It is very possible, and likely probable in fact, that the coach knows more than the media. Do not always believe what you read. Not all of it is accurate…

It is just a Tempest in a Teapot…

Sure, one might point out that there is less mobility in recent years than in the past because parity allows everyone to have a chance to win. Sure, there are some jobs that have more inherent risks and pressure. Sure, hindsight might be 20-20 and some coaches might regret coaching moves they have made.

However, after looking at hard evidence, I cannot help but believe that when it comes to these dire predictions the media has it wrong; it is not a question of if these schools will find a good coach but rather, who will it be? The schools continue to land top-notch talent no matter how their last man exited because they understand what drives these men of high intensity. They know that their job offers the chance to win, the chance at a higher payday, a shot at immortality and national titles. They know that these men believe they can win (which is why they want to hire them), and that these men are willing to reap the benefits and work around the difficulties. They know that the proverbial dangling carrot will simply be too much to bear; someone in their most wanted list will take the bait.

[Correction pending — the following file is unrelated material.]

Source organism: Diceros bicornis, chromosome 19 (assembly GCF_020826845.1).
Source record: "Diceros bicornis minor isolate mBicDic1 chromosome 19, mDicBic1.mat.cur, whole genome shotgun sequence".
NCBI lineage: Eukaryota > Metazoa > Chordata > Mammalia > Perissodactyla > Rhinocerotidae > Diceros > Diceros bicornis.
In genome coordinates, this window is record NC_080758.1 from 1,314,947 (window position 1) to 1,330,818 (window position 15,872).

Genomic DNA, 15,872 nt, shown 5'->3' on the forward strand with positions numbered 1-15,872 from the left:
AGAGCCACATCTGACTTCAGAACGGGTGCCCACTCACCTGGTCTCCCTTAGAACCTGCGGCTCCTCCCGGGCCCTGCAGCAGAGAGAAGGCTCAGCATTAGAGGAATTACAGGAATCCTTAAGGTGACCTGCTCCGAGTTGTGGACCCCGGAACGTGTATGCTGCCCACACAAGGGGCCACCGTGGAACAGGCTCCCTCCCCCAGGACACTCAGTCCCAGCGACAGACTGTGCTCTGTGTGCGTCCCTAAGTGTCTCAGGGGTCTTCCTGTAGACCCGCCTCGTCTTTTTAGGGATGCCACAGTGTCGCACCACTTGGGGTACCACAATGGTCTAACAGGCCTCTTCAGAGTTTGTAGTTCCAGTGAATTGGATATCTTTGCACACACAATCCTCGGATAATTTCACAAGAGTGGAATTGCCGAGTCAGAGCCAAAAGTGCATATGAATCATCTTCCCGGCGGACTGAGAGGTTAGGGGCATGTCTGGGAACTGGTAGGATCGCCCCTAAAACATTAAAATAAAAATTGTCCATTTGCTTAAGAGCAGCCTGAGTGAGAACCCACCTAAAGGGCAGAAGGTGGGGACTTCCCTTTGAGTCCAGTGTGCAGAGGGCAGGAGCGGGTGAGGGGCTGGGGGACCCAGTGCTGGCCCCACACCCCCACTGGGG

The conclusion of the matter must be that most of these criticisms heaped upon schools that fire their head coaches are little more than tempests in a teapot. They accomplish nothing. The coaches are not listening. The alumni have turned a deaf ear. Even the fanatical fans refuse to believe their school will not attract a top coach (though they might believe it if it were their rivals). About the only folks who listen to and value articles predicting doom and gloom on a school are those who write them and those who are easily persuaded.

So the next time someone tries to pawn off a self-righteous tirade about how school X is what is wrong with college football, take it for what it is worth – very little.


E-mail Charles at buckeye1992@hotmail.com